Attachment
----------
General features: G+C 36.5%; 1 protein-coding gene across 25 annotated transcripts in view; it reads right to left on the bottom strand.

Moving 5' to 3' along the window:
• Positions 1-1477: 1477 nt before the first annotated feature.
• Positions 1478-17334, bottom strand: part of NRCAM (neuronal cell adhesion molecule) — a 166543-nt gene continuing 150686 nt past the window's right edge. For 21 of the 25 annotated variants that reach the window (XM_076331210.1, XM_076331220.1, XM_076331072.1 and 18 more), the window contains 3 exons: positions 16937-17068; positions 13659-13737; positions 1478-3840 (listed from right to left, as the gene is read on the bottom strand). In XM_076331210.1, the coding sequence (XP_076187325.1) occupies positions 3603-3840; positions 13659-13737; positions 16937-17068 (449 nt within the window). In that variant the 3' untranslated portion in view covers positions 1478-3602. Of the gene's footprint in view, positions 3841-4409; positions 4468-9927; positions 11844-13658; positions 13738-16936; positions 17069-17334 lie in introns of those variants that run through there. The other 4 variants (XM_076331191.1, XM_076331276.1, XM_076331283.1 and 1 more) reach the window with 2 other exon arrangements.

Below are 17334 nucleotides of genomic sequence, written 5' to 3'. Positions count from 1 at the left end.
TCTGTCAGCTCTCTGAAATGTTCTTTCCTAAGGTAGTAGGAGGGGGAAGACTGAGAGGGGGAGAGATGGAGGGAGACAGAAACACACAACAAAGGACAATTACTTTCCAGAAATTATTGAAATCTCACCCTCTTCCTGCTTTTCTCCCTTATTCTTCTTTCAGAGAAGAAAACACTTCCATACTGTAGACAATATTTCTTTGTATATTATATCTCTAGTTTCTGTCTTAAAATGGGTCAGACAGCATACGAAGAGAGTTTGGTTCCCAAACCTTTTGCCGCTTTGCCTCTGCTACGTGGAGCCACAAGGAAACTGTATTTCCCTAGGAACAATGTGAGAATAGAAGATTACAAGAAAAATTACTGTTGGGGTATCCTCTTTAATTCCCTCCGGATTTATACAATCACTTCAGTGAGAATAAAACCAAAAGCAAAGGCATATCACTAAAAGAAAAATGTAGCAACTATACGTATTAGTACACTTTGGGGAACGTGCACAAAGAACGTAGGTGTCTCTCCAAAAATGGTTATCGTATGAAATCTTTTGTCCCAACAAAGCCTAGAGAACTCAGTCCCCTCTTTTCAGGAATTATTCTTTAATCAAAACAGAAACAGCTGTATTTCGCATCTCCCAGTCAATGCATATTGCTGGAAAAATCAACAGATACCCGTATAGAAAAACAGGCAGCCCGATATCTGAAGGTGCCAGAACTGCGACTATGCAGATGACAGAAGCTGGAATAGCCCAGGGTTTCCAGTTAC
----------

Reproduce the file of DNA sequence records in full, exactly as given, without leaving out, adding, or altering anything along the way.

General features: G+C 36.5%; 1 protein-coding gene across 25 annotated transcripts in view; it reads right to left on the bottom strand.

Moving 5' to 3' along the window:
• Positions 1-1477: 1477 nt before the first annotated feature.
• Positions 1478-17334, bottom strand: part of NRCAM (neuronal cell adhesion molecule) — a 166543-nt gene continuing 150686 nt past the window's right edge. For 21 of the 25 annotated variants that reach the window (XM_076331210.1, XM_076331220.1, XM_076331072.1 and 18 more), the window contains 3 exons: positions 16937-17068; positions 13659-13737; positions 1478-3840 (listed from right to left, as the gene is read on the bottom strand). In XM_076331210.1, the coding sequence (XP_076187325.1) occupies positions 3603-3840; positions 13659-13737; positions 16937-17068 (449 nt within the window). In that variant the 3' untranslated portion in view covers positions 1478-3602. Of the gene's footprint in view, positions 3841-4409; positions 4468-9927; positions 11844-13658; positions 13738-16936; positions 17069-17334 lie in introns of those variants that run through there. The other 4 variants (XM_076331191.1, XM_076331276.1, XM_076331283.1 and 1 more) reach the window with 2 other exon arrangements.

Below are 17334 nucleotides of genomic sequence, written 5' to 3'. Positions count from 1 at the left end.
TCTGTCAGCTCTCTGAAATGTTCTTTCCTAAGGTAGTAGGAGGGGGAAGACTGAGAGGGGGAGAGATGGAGGGAGACAGAAACACACAACAAAGGACAATTACTTTCCAGAAATTATTGAAATCTCACCCTCTTCCTGCTTTTCTCCCTTATTCTTCTTTCAGAGAAGAAAACACTTCCATACTGTAGACAATATTTCTTTGTATATTATATCTCTAGTTTCTGTCTTAAAATGGGTCAGACAGCATACGAAGAGAGTTTGGTTCCCAAACCTTTTGCCGCTTTGCCTCTGCTACGTGGAGCCACAAGGAAACTGTATTTCCCTAGGAACAATGTGAGAATAGAAGATTACAAGAAAAATTACTGTTGGGGTATCCTCTTTAATTCCCTCCGGATTTATACAATCACTTCAGTGAGAATAAAACCAAAAGCAAAGGCATATCACTAAAAGAAAAATGTAGCAACTATACGTATTAGTACACTTTGGGGAACGTGCACAAAGAACGTAGGTGTCTCTCCAAAAATGGTTATCGTATGAAATCTTTTGTCCCAACAAAGCCTAGAGAACTCAGTCCCCTCTTTTCAGGAATTATTCTTTAATCAAAACAGAAACAGCTGTATTTCGCATCTCCCAGTCAATGCATATTGCTGGAAAAATCAACAGATACCCGTATAGAAAAACAGGCAGCCCGATATCTGAAGGTGCCAGAACTGCGACTATGCAGATGACAGAAGCTGGAATAGCCCAGGGTTTCCAGTTAC